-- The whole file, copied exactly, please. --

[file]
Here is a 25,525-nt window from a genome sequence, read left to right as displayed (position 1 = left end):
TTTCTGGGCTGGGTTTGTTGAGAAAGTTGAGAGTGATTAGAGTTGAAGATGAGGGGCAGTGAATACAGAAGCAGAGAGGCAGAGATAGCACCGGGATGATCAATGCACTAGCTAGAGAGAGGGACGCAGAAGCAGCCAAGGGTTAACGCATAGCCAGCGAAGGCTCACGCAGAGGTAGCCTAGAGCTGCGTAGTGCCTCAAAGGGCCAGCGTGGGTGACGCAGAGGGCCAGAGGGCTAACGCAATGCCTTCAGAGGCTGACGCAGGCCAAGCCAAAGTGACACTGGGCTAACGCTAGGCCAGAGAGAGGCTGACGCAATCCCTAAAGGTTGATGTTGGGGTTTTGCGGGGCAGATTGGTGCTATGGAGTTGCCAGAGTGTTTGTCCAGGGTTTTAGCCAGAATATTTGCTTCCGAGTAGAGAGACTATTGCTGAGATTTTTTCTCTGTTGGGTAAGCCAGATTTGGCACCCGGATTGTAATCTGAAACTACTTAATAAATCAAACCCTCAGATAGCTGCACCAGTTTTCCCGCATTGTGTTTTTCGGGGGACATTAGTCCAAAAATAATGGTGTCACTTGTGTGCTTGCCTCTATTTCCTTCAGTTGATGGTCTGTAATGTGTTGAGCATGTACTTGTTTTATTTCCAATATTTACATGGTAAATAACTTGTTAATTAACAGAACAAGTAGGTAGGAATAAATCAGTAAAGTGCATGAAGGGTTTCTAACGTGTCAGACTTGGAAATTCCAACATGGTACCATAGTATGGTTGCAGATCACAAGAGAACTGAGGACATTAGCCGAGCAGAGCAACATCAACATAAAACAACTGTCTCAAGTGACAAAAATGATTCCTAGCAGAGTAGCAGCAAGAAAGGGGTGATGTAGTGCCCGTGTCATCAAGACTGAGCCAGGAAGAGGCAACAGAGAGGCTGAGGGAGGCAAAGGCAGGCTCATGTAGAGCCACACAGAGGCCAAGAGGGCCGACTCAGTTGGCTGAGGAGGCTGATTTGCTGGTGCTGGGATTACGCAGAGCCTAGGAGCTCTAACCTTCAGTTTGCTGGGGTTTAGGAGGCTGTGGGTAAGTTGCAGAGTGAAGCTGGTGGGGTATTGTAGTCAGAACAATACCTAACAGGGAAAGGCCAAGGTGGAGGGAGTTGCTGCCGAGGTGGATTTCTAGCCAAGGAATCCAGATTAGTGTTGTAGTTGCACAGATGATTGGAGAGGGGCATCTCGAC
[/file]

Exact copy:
Here is a 25,525-nt window from a genome sequence, read left to right as displayed (position 1 = left end):
TTTCTGGGCTGGGTTTGTTGAGAAAGTTGAGAGTGATTAGAGTTGAAGATGAGGGGCAGTGAATACAGAAGCAGAGAGGCAGAGATAGCACCGGGATGATCAATGCACTAGCTAGAGAGAGGGACGCAGAAGCAGCCAAGGGTTAACGCATAGCCAGCGAAGGCTCACGCAGAGGTAGCCTAGAGCTGCGTAGTGCCTCAAAGGGCCAGCGTGGGTGACGCAGAGGGCCAGAGGGCTAACGCAATGCCTTCAGAGGCTGACGCAGGCCAAGCCAAAGTGACACTGGGCTAACGCTAGGCCAGAGAGAGGCTGACGCAATCCCTAAAGGTTGATGTTGGGGTTTTGCGGGGCAGATTGGTGCTATGGAGTTGCCAGAGTGTTTGTCCAGGGTTTTAGCCAGAATATTTGCTTCCGAGTAGAGAGACTATTGCTGAGATTTTTTCTCTGTTGGGTAAGCCAGATTTGGCACCCGGATTGTAATCTGAAACTACTTAATAAATCAAACCCTCAGATAGCTGCACCAGTTTTCCCGCATTGTGTTTTTCGGGGGACATTAGTCCAAAAATAATGGTGTCACTTGTGTGCTTGCCTCTATTTCCTTCAGTTGATGGTCTGTAATGTGTTGAGCATGTACTTGTTTTATTTCCAATATTTACATGGTAAATAACTTGTTAATTAACAGAACAAGTAGGTAGGAATAAATCAGTAAAGTGCATGAAGGGTTTCTAACGTGTCAGACTTGGAAATTCCAACATGGTACCATAGTATGGTTGCAGATCACAAGAGAACTGAGGACATTAGCCGAGCAGAGCAACATCAACATAAAACAACTGTCTCAAGTGACAAAAATGATTCCTAGCAGAGTAGCAGCAAGAAAGGGGTGATGTAGTGCCCGTGTCATCAAGACTGAGCCAGGAAGAGGCAACAGAGAGGCTGAGGGAGGCAAAGGCAGGCTCATGTAGAGCCACACAGAGGCCAAGAGGGCCGACTCAGTTGGCTGAGGAGGCTGATTTGCTGGTGCTGGGATTACGCAGAGCCTAGGAGCTCTAACCTTCAGTTTGCTGGGGTTTAGGAGGCTGTGGGTAAGTTGCAGAGTGAAGCTGGTGGGGTATTGTAGTCAGAACAATACCTAACAGGGAAAGGCCAAGGTGGAGGGAGTTGCTGCCGAGGTGGATTTCTAGCCAAGGAATCCAGATTAGTGTTGTAGTTGCACAGATGATTGGAGAGGGGCATCTCGAC